Tuesday, 18 June 2024 07:41

Transport infrastructure investment fail would stifle economy, ruin communities, warn Western Sydney councils Featured

Train line in Western Sydney Train line in Western Sydney WSROC

The peak body representing councils in Greater Western Sydney, the Western Sydney Regional Organisation of Councils (WSROC), has warned that Western Sydney residents face longer travel times, at greater cost and inconvenience, due to underinvestment in transport infrastructure that also threatens to strangle Australia’s third largest economy, worth $170 billion a year.

The grim forecast was delivered by WSROC Chief Executive Officer Charles Casuscelli to the NSW Government’s Legislative Assembly Committee on Transport and Infrastructure hearings into ‘Critical transport infrastructure supporting the Western Sydney International Airport and Western Sydney Aerotropolis’, which wrapped up on Thursday 13 June 2024.

Sydney’s most rapidly growing region, Western Sydney is already home to 2.7 million people.

“By 2036 Western Sydney will grow by another 800,000 residents and contribute another 250,000 resident workers that will need to travel outside of Western Sydney for a job,” said Mr Casuscelli.

“WSROC is unaware of any plans, nor any funding commitments, towards transport infrastructure at sufficient scale or timeliness to deliver the roads and public transport capacity to address this particular growth challenge.”

Chaired by Lynda Voltz MP, the cross-party Committee has been inquiring into transport infrastructure options supporting the new Western Sydney International Airport due to open in 2026 and the Western Sydney Aerotropolis, including how they will be integrated with Sydney's existing rail and road networks.

The Committee is also looking at how the transport infrastructure will be funded and consider the impact of potentially huge numbers of additional employment movements in the Western and Southwestern suburbs of Sydney, and how to reduce road traffic around the airport and surrounding region.

“The NSW government, to its credit, has committed $7.9 billion over four years to deliver the 23-kilometre ‘Sydney Metro–Western Sydney Airport’ rail link, though with just four new stations from St Marys through to the new airport and the Western Sydney Aerotropolis it will do very little to improve transport for Western Sydney residents.”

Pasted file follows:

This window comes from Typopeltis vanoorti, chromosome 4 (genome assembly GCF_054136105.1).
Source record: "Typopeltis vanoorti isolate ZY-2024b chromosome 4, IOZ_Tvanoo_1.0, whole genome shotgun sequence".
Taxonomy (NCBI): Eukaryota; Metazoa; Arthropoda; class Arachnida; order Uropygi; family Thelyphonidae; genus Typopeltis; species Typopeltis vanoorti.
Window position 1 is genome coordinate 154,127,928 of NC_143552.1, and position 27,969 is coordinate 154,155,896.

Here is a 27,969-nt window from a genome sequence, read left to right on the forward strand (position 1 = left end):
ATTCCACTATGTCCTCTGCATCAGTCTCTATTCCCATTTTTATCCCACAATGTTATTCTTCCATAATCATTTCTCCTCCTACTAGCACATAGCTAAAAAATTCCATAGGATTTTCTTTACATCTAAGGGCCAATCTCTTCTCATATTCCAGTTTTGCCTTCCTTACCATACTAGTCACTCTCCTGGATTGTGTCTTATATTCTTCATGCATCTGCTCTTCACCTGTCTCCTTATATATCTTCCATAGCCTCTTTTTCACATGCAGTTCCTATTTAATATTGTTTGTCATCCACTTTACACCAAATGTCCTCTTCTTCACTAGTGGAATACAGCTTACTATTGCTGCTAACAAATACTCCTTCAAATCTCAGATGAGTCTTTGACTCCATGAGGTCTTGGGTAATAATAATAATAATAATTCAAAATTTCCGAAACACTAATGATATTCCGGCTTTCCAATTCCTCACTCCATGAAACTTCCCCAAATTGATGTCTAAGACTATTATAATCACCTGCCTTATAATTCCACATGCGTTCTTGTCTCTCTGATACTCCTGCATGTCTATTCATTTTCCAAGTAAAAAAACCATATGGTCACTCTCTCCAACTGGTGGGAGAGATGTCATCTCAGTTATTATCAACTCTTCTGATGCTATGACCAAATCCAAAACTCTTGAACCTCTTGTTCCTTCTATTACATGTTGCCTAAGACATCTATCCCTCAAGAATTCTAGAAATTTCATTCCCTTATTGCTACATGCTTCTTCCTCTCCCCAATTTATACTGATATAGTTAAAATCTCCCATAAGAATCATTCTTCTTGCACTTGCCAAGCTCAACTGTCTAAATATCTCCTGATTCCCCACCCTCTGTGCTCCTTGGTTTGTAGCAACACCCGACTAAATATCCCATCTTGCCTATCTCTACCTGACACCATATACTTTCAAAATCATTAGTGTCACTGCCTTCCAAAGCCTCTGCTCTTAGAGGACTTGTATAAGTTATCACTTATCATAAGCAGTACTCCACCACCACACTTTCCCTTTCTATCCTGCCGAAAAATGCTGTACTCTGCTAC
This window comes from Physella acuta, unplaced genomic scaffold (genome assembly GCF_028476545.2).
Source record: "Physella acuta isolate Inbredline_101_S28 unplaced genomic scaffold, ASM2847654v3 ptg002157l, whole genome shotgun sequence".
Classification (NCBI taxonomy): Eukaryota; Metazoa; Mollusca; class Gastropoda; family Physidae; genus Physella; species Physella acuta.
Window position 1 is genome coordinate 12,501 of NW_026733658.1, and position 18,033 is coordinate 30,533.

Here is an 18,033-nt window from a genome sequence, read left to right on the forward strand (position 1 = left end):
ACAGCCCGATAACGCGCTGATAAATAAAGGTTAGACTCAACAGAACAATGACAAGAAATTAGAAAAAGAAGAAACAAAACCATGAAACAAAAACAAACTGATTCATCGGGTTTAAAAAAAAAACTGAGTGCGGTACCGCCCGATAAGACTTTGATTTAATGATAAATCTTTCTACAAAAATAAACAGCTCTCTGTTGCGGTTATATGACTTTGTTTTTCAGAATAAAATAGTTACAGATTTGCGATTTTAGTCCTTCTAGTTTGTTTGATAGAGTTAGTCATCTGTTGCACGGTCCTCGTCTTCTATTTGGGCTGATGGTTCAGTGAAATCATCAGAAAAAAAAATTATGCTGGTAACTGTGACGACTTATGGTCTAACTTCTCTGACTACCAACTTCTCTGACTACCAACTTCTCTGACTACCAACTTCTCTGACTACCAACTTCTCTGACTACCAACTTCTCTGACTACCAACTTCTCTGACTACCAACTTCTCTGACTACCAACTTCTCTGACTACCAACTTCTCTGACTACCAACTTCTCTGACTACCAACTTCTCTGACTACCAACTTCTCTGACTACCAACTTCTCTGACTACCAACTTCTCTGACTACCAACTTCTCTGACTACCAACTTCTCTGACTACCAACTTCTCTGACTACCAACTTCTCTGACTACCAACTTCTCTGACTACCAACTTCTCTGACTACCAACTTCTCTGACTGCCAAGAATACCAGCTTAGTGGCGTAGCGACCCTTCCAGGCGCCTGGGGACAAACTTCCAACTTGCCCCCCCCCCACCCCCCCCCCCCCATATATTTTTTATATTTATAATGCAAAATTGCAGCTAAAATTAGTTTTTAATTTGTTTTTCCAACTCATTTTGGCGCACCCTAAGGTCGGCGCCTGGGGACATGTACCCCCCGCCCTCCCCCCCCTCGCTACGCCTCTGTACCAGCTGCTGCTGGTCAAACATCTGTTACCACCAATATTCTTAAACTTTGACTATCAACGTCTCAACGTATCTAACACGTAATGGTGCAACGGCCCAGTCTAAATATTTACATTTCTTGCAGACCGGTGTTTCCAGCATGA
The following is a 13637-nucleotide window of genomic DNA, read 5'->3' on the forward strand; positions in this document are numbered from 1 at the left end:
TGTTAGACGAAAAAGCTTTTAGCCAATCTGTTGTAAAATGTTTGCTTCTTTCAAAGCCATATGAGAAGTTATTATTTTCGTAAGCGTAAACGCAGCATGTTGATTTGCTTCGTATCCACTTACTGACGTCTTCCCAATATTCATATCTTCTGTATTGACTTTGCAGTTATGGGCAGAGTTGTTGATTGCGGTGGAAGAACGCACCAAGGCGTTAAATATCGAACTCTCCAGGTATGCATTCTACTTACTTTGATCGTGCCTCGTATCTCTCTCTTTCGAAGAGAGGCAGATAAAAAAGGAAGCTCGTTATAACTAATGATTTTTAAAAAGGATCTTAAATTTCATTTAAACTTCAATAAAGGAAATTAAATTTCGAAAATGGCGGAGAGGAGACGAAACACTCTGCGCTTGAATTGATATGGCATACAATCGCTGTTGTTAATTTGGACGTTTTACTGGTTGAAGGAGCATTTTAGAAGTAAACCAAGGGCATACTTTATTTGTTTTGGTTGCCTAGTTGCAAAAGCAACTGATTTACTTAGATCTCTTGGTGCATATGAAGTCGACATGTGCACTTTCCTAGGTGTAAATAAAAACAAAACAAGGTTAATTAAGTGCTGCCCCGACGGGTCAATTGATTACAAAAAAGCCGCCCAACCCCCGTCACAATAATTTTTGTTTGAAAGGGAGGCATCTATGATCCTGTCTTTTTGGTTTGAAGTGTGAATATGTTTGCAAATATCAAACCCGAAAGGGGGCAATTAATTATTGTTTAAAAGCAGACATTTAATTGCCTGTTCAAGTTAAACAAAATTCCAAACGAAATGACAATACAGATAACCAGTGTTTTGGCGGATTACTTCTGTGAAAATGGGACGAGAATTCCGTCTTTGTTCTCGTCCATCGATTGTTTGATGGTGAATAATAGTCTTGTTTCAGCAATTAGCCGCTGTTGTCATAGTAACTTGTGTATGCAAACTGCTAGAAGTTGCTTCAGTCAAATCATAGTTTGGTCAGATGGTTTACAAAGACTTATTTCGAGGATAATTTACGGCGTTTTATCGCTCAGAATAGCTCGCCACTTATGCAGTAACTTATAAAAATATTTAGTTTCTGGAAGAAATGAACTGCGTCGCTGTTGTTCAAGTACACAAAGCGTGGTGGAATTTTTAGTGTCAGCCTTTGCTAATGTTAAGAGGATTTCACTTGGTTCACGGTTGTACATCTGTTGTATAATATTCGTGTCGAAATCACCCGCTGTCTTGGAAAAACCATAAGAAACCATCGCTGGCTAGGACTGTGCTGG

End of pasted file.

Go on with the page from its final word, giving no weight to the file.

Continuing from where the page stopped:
WSROC however is calling for the accelerated delivery of the North South/Western Sydney Airport Line from Campbelltown to the Hawkesbury in its entirety — a 65-kilometre route potentially accommodating 34 railway stations at two-kilometre spacings — including more than doubling the number of railway stations between St Mary’s and the new airport to at least twelve.

The NSW government has also allocated $1 billion in the state’s 2024-25 budget to provide roads connecting people and communities to the new Western Sydney International Airport, with additional funding provided by the federal government.

The new airport alone is expected to transit 10 million passengers a year once operational, with the surrounding aerotropolis supposedly generating some 200,000 jobs.

The WSROC CEO’s remarks before the Committee have been backed up by WSROC President, Councillor Barry Calvert.

“The people of Greater Western Sydney have already endured decades of under-investment in the region’s transport infrastructure adversely impacting the liveability of Western Sydney communities,” said WSROC President, Councillor Barry Calvert.

“Unless there is substantial investment in new railway stations, for instance, in Western Sydney more than 560,000 extra people in our rapidly growing region won’t have appropriate access to trains within just 13 years, we will create even greater liveability challenges for our residents,” said Councillor Calvert.

“Essentially, we urgently need a serious commitment by both state and federal governments to improving the region's public transport infrastructure at a network scale— including expanding rail links between existing population centres and building more train stations to support the orderly development of new higher density communities around transport nodes.

“Without substantial investments in transport infrastructure, population growth on that scale will seriously impact quality of life, impede productivity, and retard the region's economic development and its contribution to the state economy.

“Investment in Western Sydney’s public transport network is also essential for addressing cost-of-living pressures associated with fuel and motorway tolls, too, and to improve access to services for vulnerable groups.

“Western Sydney’s over-reliance on private cars in the absence of adequate transport even threatens the New South Wales Government’s ability to reach its own Net Zero carbon emissions target.

To download a transcript of WSROC’s testimony before the Legislative Assembly Committee on Transport and Infrastructure current and future public transport needs in Western Sydney, go to the link here.

Filter By